When my daughters were teenagers I often said the biggest difference between teens and babies is that babies don’t have dumb ideas yet.
But both teens and babies have this in common: just a couple years later, both are more capable, more independent, and better able to care for themselves.
It’s tough to acknowledge, but I now have to add my mother to the comparison.
My mother is probably the most gifted person I know: brilliant, beautiful, funny, well read, extensively traveled, graceful and poised.
But she is getting old, and her proficiency in daily tasks is falling away at a relentless pace. And, unlike either babies or teens, a couple more years is not going to make the issue any better.
NPR Morning Edition’s Jessica Smith, in “Baby Boomer Money Squeeze Worsens, Multi-Gen Households Rise” (June 6, 2012), writes,
Roughly 78 million baby boomers are moving into their retirement years now. At first, they will be the “young” old. Legions of retired boomers soon will be walking around the mall, volunteering with community groups and taking grandchildren on trips.
At first, that can be good for the economy. But this immense generation, born between 1946 and 1964, will keep aging. Based on current medical outcomes, most of the people who live beyond age 85 will end up with dementia or other disabilities that require costly care.
Here’s how fast the numbers will ratchet up: In 1990, only about 3 million Americans were over the age of 85. Today, the figure is 6 million. By 2050, the United States will be home to about 19 million people older than 85, according to U.S. Census projections.(http://www.npr.org/2012/06/05/154001412/baby-boom-money-squeeze-is-set-to-get-tighter)
Almost 20 percent of advanced elderly Americans now live with their aging adult children, putting tremendous pressure on “leading edge” boomers who are hitting traditional retirement age. Boomers tended to have fewer children, later in life, which in some cases has resulted in their still having dependents at home at a time previous generations would have been saving intensively for retirement. Additionally, many middle-aged parents find themselves helping grown children who have lost jobs, homes, and businesses – the classic “sandwich generation” squeeze, made more intense by a prolonged recession.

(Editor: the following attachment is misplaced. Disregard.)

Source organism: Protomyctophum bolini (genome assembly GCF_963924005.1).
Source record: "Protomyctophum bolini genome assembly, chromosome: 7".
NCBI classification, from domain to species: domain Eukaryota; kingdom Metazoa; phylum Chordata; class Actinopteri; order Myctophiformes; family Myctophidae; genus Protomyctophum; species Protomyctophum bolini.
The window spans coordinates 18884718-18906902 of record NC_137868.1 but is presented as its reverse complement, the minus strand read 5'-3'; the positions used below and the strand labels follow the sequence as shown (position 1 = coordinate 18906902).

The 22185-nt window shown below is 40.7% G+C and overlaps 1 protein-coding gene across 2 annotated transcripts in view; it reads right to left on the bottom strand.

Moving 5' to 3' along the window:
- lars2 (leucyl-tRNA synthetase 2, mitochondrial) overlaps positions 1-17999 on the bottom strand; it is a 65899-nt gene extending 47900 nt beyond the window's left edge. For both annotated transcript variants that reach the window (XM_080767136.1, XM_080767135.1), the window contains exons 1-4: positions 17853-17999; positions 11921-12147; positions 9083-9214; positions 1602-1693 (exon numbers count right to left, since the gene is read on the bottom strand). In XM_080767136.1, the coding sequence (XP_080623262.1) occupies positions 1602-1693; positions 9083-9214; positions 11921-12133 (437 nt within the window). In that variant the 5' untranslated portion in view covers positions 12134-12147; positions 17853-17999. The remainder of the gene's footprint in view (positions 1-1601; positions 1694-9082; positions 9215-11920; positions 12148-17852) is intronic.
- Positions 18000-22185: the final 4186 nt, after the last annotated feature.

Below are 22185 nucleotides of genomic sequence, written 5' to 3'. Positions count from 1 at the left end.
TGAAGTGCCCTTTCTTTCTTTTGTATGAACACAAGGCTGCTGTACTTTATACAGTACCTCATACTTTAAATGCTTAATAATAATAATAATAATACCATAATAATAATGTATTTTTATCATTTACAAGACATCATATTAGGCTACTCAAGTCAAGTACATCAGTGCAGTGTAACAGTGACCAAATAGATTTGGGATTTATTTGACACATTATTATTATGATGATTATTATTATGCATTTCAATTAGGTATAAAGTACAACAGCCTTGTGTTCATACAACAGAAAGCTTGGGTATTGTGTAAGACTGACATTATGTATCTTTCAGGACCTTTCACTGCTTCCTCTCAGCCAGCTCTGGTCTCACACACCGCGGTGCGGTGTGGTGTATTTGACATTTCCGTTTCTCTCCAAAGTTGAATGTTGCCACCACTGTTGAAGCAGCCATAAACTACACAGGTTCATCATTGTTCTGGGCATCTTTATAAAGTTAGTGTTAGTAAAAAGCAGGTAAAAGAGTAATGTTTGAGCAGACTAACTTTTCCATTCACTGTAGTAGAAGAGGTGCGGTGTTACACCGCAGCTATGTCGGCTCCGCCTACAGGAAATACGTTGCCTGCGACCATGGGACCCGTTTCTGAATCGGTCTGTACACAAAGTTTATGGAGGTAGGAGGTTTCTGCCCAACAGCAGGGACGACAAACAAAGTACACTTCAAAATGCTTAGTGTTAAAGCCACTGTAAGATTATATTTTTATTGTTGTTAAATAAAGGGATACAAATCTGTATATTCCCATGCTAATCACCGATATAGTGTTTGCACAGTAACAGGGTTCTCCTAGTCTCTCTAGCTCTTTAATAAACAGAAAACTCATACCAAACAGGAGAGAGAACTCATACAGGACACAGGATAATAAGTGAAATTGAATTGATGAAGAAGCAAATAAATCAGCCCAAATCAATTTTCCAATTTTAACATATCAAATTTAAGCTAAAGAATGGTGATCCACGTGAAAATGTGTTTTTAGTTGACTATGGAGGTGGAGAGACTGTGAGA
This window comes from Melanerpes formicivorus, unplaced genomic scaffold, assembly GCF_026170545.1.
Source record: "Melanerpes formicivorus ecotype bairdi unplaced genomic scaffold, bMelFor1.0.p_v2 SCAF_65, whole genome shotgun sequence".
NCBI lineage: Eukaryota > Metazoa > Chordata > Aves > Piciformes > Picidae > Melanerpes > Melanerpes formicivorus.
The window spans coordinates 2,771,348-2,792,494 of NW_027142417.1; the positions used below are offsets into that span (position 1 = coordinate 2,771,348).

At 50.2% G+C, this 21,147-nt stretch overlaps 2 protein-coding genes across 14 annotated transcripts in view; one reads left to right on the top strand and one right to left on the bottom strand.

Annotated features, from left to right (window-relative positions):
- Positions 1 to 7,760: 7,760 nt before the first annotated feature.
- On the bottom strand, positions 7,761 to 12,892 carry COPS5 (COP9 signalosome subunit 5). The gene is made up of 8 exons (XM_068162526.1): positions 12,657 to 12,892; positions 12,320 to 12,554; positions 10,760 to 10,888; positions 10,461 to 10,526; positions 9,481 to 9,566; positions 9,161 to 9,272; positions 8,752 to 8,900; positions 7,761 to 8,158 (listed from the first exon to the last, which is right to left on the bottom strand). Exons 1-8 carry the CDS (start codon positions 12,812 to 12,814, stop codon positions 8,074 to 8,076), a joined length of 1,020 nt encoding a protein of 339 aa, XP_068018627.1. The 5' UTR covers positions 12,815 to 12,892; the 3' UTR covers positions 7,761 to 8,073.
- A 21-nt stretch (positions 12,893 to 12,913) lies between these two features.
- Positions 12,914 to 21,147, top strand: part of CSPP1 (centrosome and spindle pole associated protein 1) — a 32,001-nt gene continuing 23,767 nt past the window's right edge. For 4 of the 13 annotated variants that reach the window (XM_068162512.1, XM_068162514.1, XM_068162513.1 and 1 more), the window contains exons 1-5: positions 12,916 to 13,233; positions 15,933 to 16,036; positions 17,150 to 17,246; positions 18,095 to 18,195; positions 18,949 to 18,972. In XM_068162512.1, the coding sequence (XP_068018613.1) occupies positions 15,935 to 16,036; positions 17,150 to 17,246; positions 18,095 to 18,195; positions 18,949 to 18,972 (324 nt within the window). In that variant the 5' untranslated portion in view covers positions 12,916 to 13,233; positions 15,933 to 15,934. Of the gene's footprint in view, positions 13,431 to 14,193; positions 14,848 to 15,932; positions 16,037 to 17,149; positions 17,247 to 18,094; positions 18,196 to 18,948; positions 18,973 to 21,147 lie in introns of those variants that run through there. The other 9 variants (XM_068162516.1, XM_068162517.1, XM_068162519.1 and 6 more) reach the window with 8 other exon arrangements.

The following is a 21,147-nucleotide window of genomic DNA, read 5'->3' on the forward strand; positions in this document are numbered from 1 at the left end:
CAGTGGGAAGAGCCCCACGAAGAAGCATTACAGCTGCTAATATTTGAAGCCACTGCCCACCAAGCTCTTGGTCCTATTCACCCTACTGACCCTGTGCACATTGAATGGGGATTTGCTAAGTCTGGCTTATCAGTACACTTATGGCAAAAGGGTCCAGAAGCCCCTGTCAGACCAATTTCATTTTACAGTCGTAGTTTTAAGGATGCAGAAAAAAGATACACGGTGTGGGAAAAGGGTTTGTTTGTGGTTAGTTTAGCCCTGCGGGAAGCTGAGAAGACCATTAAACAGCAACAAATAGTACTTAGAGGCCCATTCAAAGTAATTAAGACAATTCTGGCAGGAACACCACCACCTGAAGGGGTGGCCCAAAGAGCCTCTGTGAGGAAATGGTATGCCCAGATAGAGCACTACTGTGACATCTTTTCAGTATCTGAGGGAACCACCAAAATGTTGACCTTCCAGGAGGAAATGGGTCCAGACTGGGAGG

We are a becoming a nation of the old and the older, the squeezed and the very squeezed.
Writes Ms. Smith, “For individuals, families, local government officials and federal taxpayers, this demographic shift will drain dollars and attention, and force extremely difficult decisions about living arrangements, as well as end-of-life care.”
When we have these talks about taxes and government, what kind of numbers are we talking about? The primary number to watch is the national debt: in 1970, when boomers were young, the national debt ran about 28 percent of gross domestic product. It now stands at 70 percent.
And, as in the case of my mother, a couple more years is not going to make this issue any better.
According to Centers for Medicare and Medicaid Services, Medicare will remain solvent until 2024. Starting last year, Social Security already began paying out more than it takes in.
As former U.S. Comptroller General David Walker, a federal spending expert says, “Government has grown too big, promised too much and waited too long to restructure. It is going to spend less over time … which means that individuals will have to plan, save and invest for the future.”
Plan, save, invest…and take out a reverse mortgage, according to research put out by Boston College in May, 2012.
….but more in my next piece about several watershed reverse mortgage articles published this spring by major research institutions.
Laurie MacNaughton [NMLS# 506562] · Reverse Mortgage Consultant · Middleburg Mortgage, a Division of Middleburg Bank · 20937 Ashburn Road, Suite 115 ·Ashburn, Virginia 20147 · 703-477-1183 Direct · LMacNaughton@MiddleburgBank.com www.middleburgmortgage.com/lauriem
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